Open Cut » Overburden Removal
This is a report of the outcomes of an ACARP sponsored research project that investigates data analysis techniques suitable for analysing the large volumes of data being generated by equipment performance monitors that have become widespread within the mining industry. The monitors are often sold on the premise of improving productivity but the monitor does not directly improve productivity, instead it is people that utilise the data who improve the equipment's productivity. This is achieved by reacting to information gained from analysing the data. The objective of this project is to provide the necessary tools to enable this to be achieved. It focuses on revealing hidden information within the data.
The project addresses three broad analysis categories and in each one, subtleties that would be missed by conventional analysis techniques.
- Summary statistics - includes such things as mean, mode and standard deviation. Most analyses will ultimately use summary statistics since they provide a means to compare one result with another. The focus here is to make these values more precise and meaningful with appropriate use of filtering and other techniques to sub-sample the data.
- Quantifying differences between equipment or practices - for example, comparing buckets, dragline rigging configurations, trucks, etc.
- Identifying when some aspect of the system changes - this differs from item 2 (above) in that the change is not deliberate or planned and identifying it quickly could prevent a costly period of substandard productivity. For example, a reduction in a dragline's swing motor performance could potentially be picked up directly from the data as soon as it occurs.
A major deliverable of the project is to produce a software package that utilises cluster analysis to perform the detailed comparison of equipment changes. JKCluster Plus facilitates this in three easy steps.
- Data Acquisition - connect directly to the Tritronics dragline monitor database to retrieve data or alternatively, import it via the Windows clipboard or text file. Cluster Analysis - novice users only need to select the range of clusters to be fitted to the data while advanced users can experiment with the subtleties of various parameters.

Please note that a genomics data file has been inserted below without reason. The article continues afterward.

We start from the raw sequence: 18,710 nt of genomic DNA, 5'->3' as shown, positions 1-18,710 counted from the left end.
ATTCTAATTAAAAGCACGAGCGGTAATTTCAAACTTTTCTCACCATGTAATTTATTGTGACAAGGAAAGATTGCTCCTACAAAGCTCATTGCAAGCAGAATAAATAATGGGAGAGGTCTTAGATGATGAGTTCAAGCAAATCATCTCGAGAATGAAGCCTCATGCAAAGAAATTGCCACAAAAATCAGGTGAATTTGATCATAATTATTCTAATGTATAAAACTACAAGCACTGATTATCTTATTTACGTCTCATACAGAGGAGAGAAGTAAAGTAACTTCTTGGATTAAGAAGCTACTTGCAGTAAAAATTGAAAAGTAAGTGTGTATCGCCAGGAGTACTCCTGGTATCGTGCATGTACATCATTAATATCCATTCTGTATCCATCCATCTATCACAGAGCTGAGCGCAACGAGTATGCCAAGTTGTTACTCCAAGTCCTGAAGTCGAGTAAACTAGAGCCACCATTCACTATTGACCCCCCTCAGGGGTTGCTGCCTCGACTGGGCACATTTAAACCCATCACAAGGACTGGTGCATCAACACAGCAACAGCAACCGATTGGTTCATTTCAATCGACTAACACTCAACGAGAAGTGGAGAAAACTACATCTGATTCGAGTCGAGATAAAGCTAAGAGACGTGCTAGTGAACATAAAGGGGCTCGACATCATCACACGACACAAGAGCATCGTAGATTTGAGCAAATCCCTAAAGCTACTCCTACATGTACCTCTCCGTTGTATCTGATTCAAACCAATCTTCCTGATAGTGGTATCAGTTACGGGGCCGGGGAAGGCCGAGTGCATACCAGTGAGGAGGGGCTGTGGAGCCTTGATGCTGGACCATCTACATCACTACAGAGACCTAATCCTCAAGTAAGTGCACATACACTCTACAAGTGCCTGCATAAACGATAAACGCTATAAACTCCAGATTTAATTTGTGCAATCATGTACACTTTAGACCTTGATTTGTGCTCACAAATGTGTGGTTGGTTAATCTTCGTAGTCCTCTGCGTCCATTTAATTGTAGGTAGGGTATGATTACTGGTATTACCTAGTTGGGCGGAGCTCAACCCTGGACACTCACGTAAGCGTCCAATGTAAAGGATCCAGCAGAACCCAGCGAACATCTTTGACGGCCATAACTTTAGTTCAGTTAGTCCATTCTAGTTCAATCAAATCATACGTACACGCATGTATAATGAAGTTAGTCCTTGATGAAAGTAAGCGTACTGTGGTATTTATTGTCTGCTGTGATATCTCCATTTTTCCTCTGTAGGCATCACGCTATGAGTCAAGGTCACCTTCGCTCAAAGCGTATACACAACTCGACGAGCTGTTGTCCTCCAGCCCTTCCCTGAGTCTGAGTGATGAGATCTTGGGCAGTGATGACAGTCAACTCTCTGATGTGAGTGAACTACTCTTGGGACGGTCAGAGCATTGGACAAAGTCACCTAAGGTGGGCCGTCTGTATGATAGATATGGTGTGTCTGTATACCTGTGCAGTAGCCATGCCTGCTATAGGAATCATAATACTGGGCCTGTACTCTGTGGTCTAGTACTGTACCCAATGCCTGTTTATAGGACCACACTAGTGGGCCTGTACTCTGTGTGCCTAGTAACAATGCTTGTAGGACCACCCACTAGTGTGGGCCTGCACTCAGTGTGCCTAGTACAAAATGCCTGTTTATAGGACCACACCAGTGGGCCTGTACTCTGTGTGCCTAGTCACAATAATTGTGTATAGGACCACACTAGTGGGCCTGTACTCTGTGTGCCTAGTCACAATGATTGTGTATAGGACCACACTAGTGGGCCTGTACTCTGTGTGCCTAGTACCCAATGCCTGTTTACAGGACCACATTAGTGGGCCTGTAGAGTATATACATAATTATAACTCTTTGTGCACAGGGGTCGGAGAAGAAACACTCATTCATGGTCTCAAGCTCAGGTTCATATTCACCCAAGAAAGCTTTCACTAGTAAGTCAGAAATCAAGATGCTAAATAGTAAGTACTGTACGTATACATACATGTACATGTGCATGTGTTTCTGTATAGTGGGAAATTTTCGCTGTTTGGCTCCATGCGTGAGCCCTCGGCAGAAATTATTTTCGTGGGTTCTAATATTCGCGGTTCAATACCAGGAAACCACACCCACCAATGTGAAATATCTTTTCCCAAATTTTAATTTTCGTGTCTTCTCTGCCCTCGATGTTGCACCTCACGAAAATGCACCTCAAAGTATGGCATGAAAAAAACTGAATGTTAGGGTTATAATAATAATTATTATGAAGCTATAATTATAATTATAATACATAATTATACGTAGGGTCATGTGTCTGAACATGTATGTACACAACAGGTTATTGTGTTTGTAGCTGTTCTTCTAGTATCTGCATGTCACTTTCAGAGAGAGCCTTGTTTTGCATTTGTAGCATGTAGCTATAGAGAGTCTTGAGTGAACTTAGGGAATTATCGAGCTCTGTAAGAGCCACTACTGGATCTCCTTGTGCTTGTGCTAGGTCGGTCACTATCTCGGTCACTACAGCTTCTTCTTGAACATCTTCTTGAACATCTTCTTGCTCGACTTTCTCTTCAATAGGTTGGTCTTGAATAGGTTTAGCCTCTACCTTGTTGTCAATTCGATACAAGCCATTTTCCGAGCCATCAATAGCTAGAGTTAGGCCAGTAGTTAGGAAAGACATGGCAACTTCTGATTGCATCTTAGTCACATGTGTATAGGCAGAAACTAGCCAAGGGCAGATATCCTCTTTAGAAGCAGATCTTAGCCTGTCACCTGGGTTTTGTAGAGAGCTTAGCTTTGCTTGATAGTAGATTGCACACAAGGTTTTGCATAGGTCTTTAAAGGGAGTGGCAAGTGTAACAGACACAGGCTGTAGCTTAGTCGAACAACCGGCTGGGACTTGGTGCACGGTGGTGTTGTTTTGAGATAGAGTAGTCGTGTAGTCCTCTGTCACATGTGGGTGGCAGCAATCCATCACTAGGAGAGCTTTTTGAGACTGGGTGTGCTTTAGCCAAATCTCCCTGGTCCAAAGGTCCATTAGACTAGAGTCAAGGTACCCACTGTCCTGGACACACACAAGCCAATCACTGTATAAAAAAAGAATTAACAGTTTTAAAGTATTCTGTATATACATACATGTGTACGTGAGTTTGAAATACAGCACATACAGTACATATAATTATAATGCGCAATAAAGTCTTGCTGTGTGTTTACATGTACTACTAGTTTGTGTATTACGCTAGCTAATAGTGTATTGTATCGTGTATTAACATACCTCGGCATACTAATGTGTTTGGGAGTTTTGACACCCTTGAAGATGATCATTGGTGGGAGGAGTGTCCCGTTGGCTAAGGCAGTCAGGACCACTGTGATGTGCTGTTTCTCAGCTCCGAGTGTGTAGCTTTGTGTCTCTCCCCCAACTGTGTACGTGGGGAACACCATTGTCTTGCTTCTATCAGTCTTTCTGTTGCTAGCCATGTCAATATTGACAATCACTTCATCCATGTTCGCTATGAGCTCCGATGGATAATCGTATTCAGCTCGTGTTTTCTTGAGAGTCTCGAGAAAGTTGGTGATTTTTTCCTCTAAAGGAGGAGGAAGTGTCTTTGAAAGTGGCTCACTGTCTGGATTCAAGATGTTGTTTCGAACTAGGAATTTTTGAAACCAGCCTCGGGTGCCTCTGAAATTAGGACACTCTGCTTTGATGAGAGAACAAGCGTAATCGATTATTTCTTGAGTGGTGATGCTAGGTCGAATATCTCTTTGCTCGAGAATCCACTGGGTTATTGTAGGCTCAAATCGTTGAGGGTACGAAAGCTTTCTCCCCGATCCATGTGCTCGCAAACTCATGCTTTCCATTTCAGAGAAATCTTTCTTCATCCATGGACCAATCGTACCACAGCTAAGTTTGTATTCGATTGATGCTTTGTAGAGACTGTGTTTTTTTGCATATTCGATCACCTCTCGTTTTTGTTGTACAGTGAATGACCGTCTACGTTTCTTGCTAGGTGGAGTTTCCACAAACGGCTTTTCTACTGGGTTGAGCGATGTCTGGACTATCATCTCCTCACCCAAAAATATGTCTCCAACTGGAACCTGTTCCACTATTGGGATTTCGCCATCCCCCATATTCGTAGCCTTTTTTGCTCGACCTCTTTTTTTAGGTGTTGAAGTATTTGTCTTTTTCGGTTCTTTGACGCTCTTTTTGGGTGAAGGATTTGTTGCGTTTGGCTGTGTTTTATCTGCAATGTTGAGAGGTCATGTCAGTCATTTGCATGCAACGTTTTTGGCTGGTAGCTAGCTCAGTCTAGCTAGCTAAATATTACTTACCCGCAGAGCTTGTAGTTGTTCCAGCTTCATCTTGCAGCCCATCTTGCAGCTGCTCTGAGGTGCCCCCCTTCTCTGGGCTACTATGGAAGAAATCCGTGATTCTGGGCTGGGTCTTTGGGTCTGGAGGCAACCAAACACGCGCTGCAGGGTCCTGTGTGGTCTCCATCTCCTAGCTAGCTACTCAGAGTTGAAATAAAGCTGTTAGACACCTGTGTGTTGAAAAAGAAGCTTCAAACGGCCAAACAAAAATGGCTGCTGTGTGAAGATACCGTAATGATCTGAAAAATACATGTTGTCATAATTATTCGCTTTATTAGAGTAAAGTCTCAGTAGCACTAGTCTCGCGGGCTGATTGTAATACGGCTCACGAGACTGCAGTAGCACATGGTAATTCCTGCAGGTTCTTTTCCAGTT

- Cluster Comparison - an important step in the process is to identify clusters from the two data sets being compared, which represent similar activities; effectively sub-sampling the data. A valid comparison can then be made between these pairs of clusters.
JKCluster Plus has been designed to be modular so that any future analysis techniques can be incorporated and exploit the components already present. It is planned that all of the analysis techniques investigated in this project will ultimately be part of JKCluster Plus.
It is recognised that identifying when a change occurs to a system could eliminate periods of costly underperformance. The objective is to achieve this directly from the data being collected by the equipment performance monitors, (eg. Tritronics TMS9000 dragline monitor) rather than having to retrofit additional sensors and equipment.
The report details several techniques that are suitable for analysing data from mining equipment performance monitors but these are by no means the only ones applicable. The information that is sought from the analysis will have a big influence on the type of analysis that is ultimately done. The following points can be used as a guide to selecting an appropriate analysis techniques.
What information is sought?
- Equipment operation summary - Summary Statistics, Graphs
- Identify trends - Graphs, CuSum, SPC
- Compare two "systems" - Cluster Analysis, Summary Statistics, Graphs
- Identify when a change occurs - CuSum, SPC
- Determine what has caused a change - Cause & Effect Relationships
- Is a "change" simply a random event or is it real? - Significance Test, SPC
Arguably the most important lessons to emerge from this research is that while these advanced analysis techniques are able to reveal details that would otherwise go undetected, they require people to interpret and react to the results - it is the tool not the solution. Just as any piece of mining equipment must by adequately resourced and managed, the same applies for analysing the data produced by the equipment.